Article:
Allen Pierleoni / apierleoni@sacbee.com

Thin-crust pizza topped with fresh mussels, clams, Roma tomatoes and arugula turned out to be the day's best dish among some good ones at Café Vinoteca. Then again, it wasn't the last Thursday of the month, when it is a big night for timpano.

Counter Culture: Café Vinoteca a tasty choice for pizza and pasta

Published: Friday, Apr. 27, 2012 - 12:00 am | Page 36TICKET

"I love pie, and this is a great one," said lunch pal Bruce Parks, quickly demolishing (with a little help) a tall wedge of banana cream pie.

He should know. Bruce and wife Judy Parks run an international gourmet cake-delivery business (www. chocolatebakery.com) and an online bakery (www. tartsandtruffles.com). Judy has taught baking classes at American River College for 20 years, and lucky Bruce gets to sample.

"The only thing we didn't make (in the kitchen) for this pie was the bananas," said our beyond-the-call-of-duty server, Dawna Paul.

Any chance of initiating a pie fight with the pie-eating folks at the table next to us? You know – act now, apologize later.

"No, because I would have to clean it up," Dawna said.

We were at a window-side table inside Café Vinoteca at Arden Town Center. The Italian bistro's immediate neighbors are Chinois City Cafe (www.chinoiscitycafe.com) and Danielle's Creperie (www. daniellescreperie.com), places we've visited and liked.

Café Vinoteca is a high- energy neighborhood kind of place, largely populated with regulars who know each other by sight, if not by name. It may have a local angle, but its fare easily competes with higher-end, more-formal Italian restaurants in our area.

Its lengthy lunch menu shows soups and salads (grilled prawn Louie, grilled romaine lettuce), small plates (meatball sliders, Kobe beef carpaccio), panini (eggplant Parmesan, grilled chicken), pasta (much of it house-made, served with mild, subtle sauces), and soup-salad-panini combos. Prices range from $4 to $16.

The from-scratch mushroom ravioli had sold out at dinner the night before, so we started with a small plate of gnocchi – tender pasta pillows in Alfredo sauce (with a dash of nutmeg), a fine mix. For the heck of it, we added grilled and sliced Molinari-brand Italian sausage – crispy and fragrant, with ideal texture. Good start.

We were still in a pasta mood, so moved to spaghetti carbonara, a concoction likely created in Rome in the 1950s. Or not. Like so many dishes that have come out of Italy, its roots are hard to dig up. Which doesn't matter, since it's always so darn good.

For this version, a well-whisked whole raw egg is mixed with hot pasta water and grated Parmesan cheese, then poured over and mixed with steaming spaghetti and topped with crisp pieces of pancetta (Italian bacon). We added freshly ground black pepper to the al dente pasta and rich sauce. Hey – where'd that go?

Clam-topped pizza is an everyday item in the pizzerias of New York and New Jersey. But finding a pizza loaded with clams and mussels in California brought us up short.

The menu description says, "Spicy white wine and tomato sauce, shaved fennel, basil, garlic." We consulted and ended up asking the kitchen to tweak the pizza and surprise us.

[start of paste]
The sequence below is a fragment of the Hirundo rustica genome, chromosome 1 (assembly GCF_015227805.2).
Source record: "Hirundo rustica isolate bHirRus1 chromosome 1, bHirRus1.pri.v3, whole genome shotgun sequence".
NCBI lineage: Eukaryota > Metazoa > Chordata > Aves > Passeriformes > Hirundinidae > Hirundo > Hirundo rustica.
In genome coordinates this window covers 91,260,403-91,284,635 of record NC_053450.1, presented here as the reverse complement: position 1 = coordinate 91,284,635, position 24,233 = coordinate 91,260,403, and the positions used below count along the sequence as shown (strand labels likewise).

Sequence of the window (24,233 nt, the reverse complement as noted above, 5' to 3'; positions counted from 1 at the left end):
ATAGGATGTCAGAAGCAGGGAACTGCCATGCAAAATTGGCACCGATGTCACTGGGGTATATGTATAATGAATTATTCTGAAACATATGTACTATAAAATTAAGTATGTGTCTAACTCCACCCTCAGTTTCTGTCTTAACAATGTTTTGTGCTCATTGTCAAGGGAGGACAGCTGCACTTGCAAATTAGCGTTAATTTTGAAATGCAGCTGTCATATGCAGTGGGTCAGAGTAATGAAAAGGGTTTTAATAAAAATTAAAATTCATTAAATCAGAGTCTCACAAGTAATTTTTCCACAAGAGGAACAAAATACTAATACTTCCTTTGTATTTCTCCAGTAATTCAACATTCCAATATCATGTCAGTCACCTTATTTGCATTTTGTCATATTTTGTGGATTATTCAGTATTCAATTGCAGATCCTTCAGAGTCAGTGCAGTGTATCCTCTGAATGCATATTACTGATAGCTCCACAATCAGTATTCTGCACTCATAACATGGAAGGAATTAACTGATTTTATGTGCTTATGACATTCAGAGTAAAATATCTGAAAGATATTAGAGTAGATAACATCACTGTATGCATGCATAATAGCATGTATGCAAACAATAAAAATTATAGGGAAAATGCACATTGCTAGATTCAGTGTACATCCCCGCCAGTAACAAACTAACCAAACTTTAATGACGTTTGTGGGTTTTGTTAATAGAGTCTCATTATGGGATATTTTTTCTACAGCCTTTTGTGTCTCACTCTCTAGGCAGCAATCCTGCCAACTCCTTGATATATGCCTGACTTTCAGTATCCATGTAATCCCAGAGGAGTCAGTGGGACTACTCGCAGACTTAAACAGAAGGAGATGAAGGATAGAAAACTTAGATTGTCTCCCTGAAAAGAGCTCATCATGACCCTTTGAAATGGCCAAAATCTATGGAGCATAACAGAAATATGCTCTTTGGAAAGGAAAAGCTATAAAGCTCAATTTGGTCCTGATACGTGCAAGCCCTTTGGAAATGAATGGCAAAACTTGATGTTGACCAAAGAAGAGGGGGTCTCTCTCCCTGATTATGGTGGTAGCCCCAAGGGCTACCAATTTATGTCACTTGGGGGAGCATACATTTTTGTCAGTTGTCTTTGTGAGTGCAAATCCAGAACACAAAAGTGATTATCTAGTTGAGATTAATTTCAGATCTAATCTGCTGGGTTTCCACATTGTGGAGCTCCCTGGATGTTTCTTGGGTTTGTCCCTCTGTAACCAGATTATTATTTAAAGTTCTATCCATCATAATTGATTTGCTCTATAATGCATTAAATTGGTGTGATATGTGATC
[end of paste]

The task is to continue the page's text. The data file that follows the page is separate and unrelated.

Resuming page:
Turned out to be the best dish of the day. The chef brushed olive oil over a thin crisp-crust shell, added slices of fresh Roma tomato, peppery arugula, sautéed fennel, garlic and a touch of heat from red pepper flakes. Topping all that were plump, expertly handled clams and mussels (out of their shells, of course).

"Everything about this is a home run, especially the freshness of the ingredients," Bruce said. Agreed.

One of three daily specials was bucatini (bigger than spaghetti, and hollow) with smoked salmon in a creamy dill-and-caper sauce. The luscious chunks of salmon were mildly salty, the capers super-salty. Did the salt from the capers infuse the salmon with salt, or was the salmon already salty? Did the kitchen mistakenly add salt to the dish when none was called for? Whatever, a salt overload was going on.

Imagination and tradition seem to meet in Café Vinoteca's kitchen. One example is its timpano, a classic Italian dish served only at dinner the last Thursday of each month.

To see one being built, watch the 1996 movie "Big Night," starring Stanley Tucci, Tony Shalhoub, Minnie Driver and Isabella Rosselini.

Or listen to Janie Desmond Ison, co-owner with husband Jim of Café Vinoteca and the more casual Steamers in Old Sacramento (www. steamersoldsac.com).

"We line a huge kettle with puff pastry and layers of penne pasta, sliced ham, meatballs, grilled zucchini and eggplant, hard-cooked eggs, and marinara and béchamel sauces," she explained. "It's wrapped in more pastry, baked in the kettle and served by the slice ($18). It's like an adventure on your plate – you don't know where you're going next."

We've had it. We love it. We'll be back for more.

CAFÉ VINOTECA

Where: Fair Oaks Blvd., Sacramento, in the Arden Town Center, Watt Avenue and Fair Oaks Boulevard

Hours: Lunch is 11:30 a.m.-4 p.m. Monday-Friday; dinner is 4-9 p.m. Sunday-Thursday, and until 10 p.m. Friday-Saturday

Food: three 1/2 stars

Ambience: three stars

How much: $-$$

Information: (916) 487-1331, www.cafevinoteca.com

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